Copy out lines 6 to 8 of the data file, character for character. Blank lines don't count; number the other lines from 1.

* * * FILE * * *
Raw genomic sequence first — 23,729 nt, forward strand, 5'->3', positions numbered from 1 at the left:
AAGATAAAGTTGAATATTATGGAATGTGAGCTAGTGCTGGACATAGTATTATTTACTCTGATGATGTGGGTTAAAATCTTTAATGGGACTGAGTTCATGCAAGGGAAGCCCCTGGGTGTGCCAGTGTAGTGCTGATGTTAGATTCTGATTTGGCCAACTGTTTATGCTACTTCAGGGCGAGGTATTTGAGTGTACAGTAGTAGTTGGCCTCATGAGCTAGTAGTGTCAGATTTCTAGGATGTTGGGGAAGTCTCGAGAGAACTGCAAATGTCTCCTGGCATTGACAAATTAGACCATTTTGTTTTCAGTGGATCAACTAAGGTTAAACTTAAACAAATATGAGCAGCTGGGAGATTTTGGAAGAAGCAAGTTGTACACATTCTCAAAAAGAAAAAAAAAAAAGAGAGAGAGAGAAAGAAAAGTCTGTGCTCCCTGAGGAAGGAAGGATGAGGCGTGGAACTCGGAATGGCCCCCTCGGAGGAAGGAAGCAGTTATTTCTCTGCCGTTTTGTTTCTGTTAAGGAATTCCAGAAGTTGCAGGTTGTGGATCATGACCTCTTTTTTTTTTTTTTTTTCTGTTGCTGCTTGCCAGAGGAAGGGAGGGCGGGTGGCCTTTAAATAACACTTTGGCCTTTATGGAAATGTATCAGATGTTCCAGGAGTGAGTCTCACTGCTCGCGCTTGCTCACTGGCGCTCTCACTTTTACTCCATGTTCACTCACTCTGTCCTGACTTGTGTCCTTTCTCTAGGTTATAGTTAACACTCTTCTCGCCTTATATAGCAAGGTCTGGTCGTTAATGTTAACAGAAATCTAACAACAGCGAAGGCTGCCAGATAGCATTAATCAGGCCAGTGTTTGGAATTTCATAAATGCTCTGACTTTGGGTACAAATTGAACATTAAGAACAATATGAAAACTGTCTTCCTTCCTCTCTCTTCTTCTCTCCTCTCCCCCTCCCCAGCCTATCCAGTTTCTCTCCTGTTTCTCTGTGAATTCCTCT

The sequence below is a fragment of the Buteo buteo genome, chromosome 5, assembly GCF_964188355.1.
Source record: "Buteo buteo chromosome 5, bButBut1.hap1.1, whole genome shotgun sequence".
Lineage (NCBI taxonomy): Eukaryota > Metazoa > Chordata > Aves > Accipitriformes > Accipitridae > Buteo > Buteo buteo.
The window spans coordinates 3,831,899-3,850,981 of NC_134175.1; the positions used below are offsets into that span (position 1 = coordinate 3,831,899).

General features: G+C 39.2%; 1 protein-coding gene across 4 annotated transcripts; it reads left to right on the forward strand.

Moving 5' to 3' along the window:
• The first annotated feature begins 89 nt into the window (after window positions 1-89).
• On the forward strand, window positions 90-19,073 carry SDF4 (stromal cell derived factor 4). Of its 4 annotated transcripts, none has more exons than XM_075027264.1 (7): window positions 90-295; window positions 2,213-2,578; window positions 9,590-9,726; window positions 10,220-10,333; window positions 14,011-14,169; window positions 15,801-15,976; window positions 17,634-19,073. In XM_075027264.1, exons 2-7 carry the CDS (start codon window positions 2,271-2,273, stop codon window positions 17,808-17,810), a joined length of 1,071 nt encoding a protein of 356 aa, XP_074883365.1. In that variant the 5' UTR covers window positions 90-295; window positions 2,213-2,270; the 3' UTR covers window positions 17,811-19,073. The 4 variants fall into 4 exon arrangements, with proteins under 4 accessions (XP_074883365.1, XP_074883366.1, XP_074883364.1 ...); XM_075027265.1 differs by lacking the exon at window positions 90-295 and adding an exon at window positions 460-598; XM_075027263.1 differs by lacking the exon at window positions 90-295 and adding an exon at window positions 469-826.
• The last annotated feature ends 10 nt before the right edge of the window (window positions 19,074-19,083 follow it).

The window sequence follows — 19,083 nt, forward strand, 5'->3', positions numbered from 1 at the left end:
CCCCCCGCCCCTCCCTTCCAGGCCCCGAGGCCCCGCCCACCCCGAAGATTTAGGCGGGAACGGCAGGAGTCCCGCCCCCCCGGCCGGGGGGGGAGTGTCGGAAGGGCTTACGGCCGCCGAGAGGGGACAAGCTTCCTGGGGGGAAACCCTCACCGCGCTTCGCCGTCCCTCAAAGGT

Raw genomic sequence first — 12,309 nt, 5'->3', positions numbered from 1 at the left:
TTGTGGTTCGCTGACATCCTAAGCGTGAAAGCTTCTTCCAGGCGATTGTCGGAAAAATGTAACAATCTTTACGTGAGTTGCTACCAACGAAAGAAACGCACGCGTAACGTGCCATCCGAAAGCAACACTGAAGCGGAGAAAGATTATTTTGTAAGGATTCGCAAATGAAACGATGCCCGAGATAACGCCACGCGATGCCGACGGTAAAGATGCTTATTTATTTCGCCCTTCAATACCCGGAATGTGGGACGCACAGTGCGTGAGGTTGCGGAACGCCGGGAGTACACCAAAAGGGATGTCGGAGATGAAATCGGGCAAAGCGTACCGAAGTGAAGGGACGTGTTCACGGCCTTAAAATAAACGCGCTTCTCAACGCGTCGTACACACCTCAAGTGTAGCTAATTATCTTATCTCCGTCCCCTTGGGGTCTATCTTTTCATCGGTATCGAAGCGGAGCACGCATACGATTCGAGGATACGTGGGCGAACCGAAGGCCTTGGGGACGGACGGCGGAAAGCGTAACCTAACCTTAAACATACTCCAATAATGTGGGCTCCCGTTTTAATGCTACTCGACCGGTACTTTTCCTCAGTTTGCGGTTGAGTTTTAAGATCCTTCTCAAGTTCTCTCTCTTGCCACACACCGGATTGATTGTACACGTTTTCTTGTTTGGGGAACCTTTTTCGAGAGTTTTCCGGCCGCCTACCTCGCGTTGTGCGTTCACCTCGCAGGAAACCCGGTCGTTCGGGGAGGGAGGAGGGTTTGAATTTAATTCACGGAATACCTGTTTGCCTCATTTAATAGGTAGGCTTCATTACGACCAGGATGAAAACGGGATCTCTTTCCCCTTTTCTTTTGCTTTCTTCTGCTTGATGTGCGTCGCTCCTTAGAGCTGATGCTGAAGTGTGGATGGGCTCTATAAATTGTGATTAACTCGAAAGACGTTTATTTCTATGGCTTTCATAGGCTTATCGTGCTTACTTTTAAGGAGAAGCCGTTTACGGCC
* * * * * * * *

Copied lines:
The window spans coordinates 3,831,899-3,850,981 of NC_134175.1; the positions used below are offsets into that span (position 1 = coordinate 3,831,899).

General features: G+C 39.2%; 1 protein-coding gene across 4 annotated transcripts; it reads left to right on the forward strand.

Moving 5' to 3' along the window: